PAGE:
If you are just turning 65, and are newly eligible for Medicare, you are entering a brand-new world of health insurance options.
For most people, the insurance coverage available as a Medicare beneficiary is less expensive and/or more complete than what they were on before. Some retirees have their coverage completely covered by their former employer, with no premium to pay; Veterans also have inexpensive (if inconvenient) coverage. Most people though are best served by enrolling in either Medicare Supplement insurance or a Medicare Advantage plan.
There are two main types of Medicare insurance: Medicare Supplement plans, and Medicare Advantage plans.
Medicare Supplement insurance
Long considered the best coverage available, this coverage covers the gaps that Original Medicare (having parts A and B only) leaves open. It provides tremendous flexibility with regards to physician and provider choice. Its “pay-once” structure, meaning you pay the monthly premium and nothing as you use most services, makes it very easy to use and virtually hassle-free. Has to be combined with a stand-alone “drug-only” Medicare Part D plan for prescriptions. Purchased mainly by those just turning 65, this is difficult to obtain after your first year of Medicare eligibility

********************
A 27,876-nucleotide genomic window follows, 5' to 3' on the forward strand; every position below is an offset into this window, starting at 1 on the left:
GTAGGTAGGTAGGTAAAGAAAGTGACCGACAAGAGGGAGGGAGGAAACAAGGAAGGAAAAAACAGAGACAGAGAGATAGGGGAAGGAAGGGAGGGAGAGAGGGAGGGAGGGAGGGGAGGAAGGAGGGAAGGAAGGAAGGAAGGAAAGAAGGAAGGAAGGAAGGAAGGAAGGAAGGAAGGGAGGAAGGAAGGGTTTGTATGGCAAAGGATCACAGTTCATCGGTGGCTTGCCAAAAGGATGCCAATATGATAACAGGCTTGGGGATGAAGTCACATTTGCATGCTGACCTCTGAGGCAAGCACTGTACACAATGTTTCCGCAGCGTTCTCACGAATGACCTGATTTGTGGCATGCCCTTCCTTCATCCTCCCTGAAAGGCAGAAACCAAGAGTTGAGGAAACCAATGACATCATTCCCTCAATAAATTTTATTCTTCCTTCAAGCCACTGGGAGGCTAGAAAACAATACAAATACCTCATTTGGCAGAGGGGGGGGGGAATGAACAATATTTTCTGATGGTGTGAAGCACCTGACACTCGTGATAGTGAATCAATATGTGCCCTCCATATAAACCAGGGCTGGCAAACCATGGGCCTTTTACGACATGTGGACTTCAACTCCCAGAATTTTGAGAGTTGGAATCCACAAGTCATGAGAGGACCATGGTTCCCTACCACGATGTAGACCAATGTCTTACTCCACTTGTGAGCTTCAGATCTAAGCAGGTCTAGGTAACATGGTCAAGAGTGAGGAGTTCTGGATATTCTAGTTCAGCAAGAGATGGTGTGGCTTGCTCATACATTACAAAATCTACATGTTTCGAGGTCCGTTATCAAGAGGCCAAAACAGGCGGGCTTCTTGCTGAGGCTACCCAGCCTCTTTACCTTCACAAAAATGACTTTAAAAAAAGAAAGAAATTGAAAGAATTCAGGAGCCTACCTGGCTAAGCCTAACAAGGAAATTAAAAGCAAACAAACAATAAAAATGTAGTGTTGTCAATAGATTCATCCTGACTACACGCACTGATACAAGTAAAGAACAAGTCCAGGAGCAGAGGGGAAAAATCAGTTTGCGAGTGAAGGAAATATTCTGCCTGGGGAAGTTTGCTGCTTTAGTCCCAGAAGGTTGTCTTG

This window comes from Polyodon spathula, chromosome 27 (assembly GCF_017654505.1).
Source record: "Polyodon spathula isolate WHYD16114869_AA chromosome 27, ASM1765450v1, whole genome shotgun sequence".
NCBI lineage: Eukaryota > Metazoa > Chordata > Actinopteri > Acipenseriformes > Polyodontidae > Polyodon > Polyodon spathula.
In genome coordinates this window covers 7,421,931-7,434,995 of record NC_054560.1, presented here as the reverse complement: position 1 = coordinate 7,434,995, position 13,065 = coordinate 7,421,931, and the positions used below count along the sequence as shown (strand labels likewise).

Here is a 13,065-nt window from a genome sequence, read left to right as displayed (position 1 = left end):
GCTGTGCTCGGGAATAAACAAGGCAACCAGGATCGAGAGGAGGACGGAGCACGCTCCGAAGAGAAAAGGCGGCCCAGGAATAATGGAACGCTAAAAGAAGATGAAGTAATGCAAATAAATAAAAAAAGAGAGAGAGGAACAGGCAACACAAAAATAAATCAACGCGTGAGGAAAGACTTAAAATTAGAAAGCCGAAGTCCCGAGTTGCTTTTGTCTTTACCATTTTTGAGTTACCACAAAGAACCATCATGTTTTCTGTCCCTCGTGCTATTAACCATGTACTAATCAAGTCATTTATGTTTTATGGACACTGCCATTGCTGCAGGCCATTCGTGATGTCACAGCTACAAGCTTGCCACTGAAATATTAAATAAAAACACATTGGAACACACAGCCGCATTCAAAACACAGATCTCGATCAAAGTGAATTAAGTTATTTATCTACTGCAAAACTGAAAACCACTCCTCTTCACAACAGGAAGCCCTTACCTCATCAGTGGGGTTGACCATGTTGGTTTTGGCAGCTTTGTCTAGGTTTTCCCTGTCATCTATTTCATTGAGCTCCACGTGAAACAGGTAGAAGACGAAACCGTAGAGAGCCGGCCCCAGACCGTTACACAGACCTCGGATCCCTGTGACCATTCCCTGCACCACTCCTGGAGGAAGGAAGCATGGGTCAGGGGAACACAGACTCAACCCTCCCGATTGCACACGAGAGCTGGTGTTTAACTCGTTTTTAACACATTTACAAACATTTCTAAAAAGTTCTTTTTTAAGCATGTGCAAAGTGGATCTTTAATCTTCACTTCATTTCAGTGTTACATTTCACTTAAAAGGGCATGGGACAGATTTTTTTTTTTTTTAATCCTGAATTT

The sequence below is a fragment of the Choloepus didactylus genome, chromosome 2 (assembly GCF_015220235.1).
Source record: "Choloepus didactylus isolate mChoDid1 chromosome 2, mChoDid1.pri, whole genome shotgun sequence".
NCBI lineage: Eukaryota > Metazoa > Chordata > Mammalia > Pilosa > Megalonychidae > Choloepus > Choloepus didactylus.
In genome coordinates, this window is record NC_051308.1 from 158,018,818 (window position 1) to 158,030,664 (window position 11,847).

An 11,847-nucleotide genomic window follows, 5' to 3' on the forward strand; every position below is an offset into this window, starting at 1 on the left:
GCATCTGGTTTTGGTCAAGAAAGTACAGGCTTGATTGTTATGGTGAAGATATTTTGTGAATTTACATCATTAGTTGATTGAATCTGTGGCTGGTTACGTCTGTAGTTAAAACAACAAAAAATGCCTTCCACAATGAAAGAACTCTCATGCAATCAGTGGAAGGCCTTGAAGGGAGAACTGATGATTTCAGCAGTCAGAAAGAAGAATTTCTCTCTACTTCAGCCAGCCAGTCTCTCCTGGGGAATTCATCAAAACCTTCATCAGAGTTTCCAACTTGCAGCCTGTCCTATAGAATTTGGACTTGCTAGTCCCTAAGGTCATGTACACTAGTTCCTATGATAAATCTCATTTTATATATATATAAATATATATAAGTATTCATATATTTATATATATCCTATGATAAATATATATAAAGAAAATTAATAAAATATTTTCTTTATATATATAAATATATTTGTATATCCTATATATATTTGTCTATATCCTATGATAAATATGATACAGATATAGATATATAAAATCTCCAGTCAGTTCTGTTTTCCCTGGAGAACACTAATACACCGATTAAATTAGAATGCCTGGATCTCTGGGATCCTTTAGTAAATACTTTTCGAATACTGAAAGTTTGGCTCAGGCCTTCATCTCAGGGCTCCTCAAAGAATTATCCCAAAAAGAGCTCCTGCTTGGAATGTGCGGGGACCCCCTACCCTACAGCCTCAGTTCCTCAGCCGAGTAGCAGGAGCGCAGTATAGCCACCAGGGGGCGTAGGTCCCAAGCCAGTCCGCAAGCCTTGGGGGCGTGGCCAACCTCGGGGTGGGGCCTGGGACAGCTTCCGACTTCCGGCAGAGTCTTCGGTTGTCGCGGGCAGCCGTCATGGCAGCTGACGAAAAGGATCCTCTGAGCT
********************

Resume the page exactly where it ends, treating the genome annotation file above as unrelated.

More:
Medicare Advantage insurance
These plans vary tremendously in terms of coverage and healthcare provider restrictions. They represent more of a “pay-as-you-go” approach to healthcare, with very low premiums and moderate co-payments as you use services. These plans often include drug coverage, and sometimes include annual caps on your out-of-pocket costs.
Neither option is “best”- the choice of which type of plan is really up to an individual. We have helped seniors enroll in Medicare Supplement, Private Fee for Service, PPO, HMO and “drug-only” Medicare prescription drug plans. Because of our independent nature, we are uniquely positions to discuss a variety of options and find one that is appropriate.